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Shot to Hell

By: Anonymous

Usually we Detectorists remove nickels from the ground and the condition is what we most times would fondly call "Shot to Hell"! While out last weekend with the E-TRAC, the nickel I found was literally that!


I got an in-ground Fe-Co reading of 11-11 which was wavering to 12-14 as I swept the area. Generally this level indicates a nickel, but I was in a colonial period area and it could also be a small flat button. The target wasn't at all difficult for the E-TRAC at 6". When I retrieved it from the ground, I couldn't believe my eyes... It was a coin! A "Buffalo" nickel that had been bent from being shot with a .22 ca. firearm and the projectile soldered itself to the coin! Unfortunately the bullet is covering the date as you can see in the photo.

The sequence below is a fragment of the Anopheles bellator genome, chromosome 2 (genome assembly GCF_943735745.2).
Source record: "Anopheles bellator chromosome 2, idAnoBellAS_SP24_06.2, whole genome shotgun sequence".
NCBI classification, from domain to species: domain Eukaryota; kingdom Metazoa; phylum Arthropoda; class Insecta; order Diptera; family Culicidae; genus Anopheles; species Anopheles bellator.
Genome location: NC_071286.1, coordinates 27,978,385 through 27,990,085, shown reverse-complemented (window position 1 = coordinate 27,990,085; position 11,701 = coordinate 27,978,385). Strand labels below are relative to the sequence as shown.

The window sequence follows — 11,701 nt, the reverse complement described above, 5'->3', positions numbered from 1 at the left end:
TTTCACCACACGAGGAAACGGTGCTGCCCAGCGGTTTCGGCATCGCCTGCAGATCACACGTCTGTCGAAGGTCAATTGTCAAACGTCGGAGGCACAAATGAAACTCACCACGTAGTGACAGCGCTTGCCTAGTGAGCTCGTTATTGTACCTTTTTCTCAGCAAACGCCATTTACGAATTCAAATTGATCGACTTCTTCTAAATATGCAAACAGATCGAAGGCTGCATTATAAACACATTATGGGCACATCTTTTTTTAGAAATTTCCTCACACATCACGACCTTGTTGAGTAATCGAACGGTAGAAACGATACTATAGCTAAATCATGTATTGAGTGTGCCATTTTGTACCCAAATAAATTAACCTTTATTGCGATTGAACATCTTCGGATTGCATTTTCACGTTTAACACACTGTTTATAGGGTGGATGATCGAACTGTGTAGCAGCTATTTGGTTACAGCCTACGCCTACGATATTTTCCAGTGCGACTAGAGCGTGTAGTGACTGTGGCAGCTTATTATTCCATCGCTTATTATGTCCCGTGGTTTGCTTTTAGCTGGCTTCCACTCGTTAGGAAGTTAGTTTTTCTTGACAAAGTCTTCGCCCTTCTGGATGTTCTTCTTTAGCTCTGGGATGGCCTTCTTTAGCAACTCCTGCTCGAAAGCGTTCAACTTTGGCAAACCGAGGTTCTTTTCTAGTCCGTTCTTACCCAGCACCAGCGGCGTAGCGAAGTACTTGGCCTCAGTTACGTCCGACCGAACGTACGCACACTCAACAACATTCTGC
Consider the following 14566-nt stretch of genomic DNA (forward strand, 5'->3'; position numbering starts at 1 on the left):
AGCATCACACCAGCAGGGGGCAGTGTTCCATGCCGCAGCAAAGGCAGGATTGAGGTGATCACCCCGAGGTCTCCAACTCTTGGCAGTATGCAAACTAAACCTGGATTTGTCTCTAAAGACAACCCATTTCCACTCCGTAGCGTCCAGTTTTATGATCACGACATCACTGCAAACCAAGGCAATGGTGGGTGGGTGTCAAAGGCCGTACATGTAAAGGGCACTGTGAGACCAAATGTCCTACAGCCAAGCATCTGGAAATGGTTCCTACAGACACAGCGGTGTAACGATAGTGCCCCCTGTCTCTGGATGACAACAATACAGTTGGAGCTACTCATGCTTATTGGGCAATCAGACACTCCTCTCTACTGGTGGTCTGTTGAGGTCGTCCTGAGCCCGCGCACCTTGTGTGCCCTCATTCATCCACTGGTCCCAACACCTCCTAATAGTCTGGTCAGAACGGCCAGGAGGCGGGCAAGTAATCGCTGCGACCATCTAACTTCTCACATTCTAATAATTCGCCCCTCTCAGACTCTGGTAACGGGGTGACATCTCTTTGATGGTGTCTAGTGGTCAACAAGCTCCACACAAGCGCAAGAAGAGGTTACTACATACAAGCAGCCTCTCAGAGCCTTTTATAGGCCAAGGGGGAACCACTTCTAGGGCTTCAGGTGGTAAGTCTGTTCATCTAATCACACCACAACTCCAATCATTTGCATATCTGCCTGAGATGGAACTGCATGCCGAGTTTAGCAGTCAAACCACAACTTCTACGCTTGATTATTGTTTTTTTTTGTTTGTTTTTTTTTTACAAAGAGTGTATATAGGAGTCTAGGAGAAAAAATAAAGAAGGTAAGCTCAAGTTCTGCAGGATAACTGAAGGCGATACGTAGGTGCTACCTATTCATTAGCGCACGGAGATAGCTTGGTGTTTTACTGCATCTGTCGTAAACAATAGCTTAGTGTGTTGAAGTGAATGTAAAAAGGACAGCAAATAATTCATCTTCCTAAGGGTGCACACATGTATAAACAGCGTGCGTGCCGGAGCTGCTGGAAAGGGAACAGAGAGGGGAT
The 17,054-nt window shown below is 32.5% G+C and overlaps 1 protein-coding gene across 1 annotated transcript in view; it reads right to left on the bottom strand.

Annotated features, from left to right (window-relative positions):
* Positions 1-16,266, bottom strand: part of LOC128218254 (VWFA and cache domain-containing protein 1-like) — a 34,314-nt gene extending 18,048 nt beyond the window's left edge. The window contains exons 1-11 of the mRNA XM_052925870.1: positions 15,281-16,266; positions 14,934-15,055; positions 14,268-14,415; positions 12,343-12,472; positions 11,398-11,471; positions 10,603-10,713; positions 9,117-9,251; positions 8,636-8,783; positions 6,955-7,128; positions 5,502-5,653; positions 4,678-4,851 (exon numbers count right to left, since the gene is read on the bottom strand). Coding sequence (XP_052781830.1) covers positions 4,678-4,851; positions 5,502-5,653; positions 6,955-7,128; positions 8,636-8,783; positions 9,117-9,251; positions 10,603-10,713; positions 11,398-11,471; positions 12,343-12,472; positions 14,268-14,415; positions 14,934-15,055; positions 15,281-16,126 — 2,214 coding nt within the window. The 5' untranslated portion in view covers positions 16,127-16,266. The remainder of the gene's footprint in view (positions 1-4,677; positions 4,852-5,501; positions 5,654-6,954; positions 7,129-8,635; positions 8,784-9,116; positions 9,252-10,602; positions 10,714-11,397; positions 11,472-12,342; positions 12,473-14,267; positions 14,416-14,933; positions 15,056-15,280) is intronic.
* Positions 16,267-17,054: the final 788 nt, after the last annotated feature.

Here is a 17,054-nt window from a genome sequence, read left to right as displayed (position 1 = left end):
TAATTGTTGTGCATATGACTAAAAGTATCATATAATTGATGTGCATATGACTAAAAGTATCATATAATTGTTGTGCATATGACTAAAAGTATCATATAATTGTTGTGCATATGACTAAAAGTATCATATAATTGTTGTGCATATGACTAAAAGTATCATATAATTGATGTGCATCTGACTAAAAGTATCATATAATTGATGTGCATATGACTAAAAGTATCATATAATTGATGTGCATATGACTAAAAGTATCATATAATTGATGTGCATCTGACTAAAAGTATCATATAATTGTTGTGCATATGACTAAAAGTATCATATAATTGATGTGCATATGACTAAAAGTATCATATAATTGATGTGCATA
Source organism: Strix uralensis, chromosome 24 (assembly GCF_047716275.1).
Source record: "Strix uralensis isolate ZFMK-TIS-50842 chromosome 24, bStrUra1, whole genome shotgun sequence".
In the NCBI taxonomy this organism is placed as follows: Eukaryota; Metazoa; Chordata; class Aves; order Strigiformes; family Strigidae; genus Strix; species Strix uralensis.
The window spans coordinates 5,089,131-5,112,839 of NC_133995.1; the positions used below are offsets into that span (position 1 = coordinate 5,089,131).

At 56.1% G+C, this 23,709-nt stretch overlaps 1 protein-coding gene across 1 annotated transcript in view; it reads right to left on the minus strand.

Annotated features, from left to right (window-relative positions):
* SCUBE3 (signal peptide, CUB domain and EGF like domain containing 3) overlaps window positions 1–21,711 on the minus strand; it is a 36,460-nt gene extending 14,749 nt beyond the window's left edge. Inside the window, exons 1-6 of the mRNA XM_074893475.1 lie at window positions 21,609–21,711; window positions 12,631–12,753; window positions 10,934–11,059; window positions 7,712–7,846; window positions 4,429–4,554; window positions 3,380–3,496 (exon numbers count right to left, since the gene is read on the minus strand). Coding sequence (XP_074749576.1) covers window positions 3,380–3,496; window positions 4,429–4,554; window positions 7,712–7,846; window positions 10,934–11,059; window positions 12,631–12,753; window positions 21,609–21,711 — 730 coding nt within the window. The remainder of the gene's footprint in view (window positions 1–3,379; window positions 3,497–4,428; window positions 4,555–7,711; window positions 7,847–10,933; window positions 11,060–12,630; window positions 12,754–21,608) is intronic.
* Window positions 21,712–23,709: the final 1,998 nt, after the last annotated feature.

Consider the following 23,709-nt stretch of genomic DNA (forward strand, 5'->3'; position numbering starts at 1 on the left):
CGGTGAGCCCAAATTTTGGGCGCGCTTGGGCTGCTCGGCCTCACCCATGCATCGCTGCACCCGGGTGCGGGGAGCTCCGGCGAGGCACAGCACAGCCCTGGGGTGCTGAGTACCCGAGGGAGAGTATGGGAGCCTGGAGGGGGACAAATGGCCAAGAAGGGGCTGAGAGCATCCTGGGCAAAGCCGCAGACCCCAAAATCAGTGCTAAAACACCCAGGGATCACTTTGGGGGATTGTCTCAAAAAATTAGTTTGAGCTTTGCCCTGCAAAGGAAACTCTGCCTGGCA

The possible scenarios for this to happen could be endless! Obviously a "hunter drop" in the last century... Did he purposely impress his friends by propping it on a tree and hit it on the first shot at fifty paces? I did find this nickel at the base of a fairly large tree. Or did the coin lay on the ground for years and someone else's bullet hit it as it neared the end of its trajectory? The bullet does show signs of a copper jacket in the crushed lead. What year did .22 cal. bullets get a copper jacket? Regardless of how it happened, it certainly is a unique puzzler find for sure! What's next with the E-TRAC!